Tag Archives: Loanable funds

Drivers of long-term global interest rates – can changes in desired savings and investment explain the fall?

Authors: Lukasz Rachel and Thomas Smith.

In this post we show how various secular trends – demographics, inequality and the emerging market savings glut – raised desired savings at the global level and put downward pressure on real rates.  We also show how desired investment could have fallen due to the decline in the relative price of capital goods, lower public investment and a rise in the spread between risk-free rates and the return on capital.  Together we think these secular trends can account for 300bps of the historic decline in the global real rate.  Moreover, we think these secular trends are likely to persist. This suggests the global neutral rate, which acts as an anchor for individual countries’ equilibrium rates in the long-term, will remain low, perhaps around 1%. Continue reading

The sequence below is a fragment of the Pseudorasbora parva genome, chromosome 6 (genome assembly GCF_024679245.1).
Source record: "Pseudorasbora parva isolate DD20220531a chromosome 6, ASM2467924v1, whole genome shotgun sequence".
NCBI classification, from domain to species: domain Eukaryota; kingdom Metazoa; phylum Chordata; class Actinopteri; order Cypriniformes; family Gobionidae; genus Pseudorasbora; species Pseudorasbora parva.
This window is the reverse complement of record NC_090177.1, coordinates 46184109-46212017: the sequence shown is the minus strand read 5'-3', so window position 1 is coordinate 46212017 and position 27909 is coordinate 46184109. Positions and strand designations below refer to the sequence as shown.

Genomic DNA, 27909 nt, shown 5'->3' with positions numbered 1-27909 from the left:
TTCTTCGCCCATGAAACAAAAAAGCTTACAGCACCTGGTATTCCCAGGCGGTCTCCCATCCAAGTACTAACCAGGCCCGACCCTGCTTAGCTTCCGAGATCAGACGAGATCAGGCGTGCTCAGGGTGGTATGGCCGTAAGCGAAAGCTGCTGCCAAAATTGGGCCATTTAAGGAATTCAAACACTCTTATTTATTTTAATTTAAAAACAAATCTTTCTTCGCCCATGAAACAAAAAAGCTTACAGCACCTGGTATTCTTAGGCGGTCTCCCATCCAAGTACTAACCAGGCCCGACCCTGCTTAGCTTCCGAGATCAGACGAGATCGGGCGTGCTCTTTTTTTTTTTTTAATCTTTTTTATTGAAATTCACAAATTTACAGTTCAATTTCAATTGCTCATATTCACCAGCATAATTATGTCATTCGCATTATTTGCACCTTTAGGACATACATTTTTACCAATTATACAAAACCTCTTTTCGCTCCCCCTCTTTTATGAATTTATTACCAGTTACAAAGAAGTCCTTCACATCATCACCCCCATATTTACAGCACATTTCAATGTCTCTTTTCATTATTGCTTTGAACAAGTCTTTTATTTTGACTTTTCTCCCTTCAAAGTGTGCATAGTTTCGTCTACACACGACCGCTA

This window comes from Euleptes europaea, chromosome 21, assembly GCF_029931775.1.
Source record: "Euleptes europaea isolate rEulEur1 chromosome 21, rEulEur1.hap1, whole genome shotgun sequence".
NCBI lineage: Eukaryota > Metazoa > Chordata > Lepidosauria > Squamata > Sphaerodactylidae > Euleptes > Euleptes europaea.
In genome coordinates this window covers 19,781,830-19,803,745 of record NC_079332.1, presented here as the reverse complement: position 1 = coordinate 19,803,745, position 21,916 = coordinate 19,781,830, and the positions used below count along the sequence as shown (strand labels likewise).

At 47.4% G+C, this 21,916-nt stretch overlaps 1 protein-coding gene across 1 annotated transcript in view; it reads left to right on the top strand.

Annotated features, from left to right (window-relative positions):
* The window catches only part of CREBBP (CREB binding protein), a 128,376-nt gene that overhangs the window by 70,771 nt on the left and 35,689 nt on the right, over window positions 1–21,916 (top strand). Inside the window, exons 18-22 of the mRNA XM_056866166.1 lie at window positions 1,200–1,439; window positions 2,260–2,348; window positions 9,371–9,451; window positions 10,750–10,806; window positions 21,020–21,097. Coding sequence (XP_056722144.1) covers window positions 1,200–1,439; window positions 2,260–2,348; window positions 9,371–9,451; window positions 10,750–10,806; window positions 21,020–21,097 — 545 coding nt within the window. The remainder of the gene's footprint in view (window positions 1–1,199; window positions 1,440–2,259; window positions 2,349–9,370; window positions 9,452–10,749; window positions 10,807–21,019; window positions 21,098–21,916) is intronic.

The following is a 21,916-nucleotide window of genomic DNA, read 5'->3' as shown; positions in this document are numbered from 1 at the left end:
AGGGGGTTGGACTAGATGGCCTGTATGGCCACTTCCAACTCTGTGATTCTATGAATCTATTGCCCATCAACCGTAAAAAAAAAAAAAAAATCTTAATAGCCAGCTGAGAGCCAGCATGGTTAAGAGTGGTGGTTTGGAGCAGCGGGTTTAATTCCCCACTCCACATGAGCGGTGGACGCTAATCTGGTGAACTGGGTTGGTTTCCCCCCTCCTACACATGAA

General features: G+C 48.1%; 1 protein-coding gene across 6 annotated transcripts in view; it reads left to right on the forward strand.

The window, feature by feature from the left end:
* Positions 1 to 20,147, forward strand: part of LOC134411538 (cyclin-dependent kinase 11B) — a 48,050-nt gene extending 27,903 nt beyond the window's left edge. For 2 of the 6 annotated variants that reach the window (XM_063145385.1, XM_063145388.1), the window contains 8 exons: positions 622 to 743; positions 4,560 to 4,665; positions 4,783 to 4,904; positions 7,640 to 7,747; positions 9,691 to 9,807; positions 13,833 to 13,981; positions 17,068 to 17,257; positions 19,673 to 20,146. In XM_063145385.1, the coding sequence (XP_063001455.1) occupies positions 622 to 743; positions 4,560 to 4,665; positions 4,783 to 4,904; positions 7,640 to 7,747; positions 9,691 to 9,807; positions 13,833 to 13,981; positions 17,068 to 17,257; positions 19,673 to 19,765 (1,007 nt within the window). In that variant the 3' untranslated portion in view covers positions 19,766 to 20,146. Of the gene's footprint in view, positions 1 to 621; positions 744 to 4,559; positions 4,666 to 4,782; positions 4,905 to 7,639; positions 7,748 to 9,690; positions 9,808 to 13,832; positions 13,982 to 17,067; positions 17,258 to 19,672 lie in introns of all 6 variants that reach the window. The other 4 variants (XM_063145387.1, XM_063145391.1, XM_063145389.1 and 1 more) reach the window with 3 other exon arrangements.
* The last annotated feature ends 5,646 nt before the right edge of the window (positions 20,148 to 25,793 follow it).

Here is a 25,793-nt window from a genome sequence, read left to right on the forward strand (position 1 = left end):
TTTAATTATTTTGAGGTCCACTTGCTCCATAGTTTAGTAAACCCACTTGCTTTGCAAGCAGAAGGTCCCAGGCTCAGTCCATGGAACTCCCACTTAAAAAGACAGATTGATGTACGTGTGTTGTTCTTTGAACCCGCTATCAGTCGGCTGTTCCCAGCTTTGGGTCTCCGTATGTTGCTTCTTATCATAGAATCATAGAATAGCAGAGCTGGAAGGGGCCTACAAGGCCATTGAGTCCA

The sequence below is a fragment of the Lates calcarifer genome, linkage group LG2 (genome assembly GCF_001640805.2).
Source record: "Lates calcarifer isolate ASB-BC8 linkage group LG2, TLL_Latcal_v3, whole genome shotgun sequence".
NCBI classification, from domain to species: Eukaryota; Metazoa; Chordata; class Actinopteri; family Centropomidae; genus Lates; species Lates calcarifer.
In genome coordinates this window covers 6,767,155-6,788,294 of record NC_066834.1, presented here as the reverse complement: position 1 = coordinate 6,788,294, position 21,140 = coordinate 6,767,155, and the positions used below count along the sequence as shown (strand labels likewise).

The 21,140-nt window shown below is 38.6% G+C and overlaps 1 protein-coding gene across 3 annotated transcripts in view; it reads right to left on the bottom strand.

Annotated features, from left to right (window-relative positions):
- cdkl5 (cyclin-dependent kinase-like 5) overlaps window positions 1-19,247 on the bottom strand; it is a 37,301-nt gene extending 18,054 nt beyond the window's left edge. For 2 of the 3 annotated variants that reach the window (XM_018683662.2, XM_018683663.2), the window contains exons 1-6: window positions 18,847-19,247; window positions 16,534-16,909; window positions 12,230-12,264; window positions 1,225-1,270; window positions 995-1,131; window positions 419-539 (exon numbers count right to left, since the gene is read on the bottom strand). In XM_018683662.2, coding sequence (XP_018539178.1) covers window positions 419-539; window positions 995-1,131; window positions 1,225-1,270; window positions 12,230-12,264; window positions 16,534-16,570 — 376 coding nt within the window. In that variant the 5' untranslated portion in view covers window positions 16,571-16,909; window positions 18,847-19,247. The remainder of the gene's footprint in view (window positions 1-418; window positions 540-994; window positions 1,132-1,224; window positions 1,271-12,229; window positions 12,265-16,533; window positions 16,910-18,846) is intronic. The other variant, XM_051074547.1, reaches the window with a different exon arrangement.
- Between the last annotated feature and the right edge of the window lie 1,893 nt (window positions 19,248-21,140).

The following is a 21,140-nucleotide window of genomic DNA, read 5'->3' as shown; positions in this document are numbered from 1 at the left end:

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Filed under Financial Markets, International Economics, Macroeconomics, Monetary Policy

Banks are not intermediaries of loanable funds – and why this matters

Zoltan Jakab & Michael Kumhof

Problems in the banking sector played a critical role in triggering and prolonging the Great Recession. Unfortunately, standard macroeconomic models were initially not ready to provide much support in thinking about the role of banks. This has now changed, with many new papers that study the interaction of banks with the macroeconomy. However, as emphasized by Adrian, Colla and Shin (2013), there are many unresolved issues. In our new paper “Banks Are Not Intermediaries of Loanable Funds – And Why This Matters” (Jakab and Kumhof (2015)), we argue that many of them can be traced to the fact that virtually all of the newly developed models are based on the intermediation of loanable funds (ILF) theory of banking. Continue reading

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Filed under Banking, Financial Stability, Macroeconomics, Macroprudential Regulation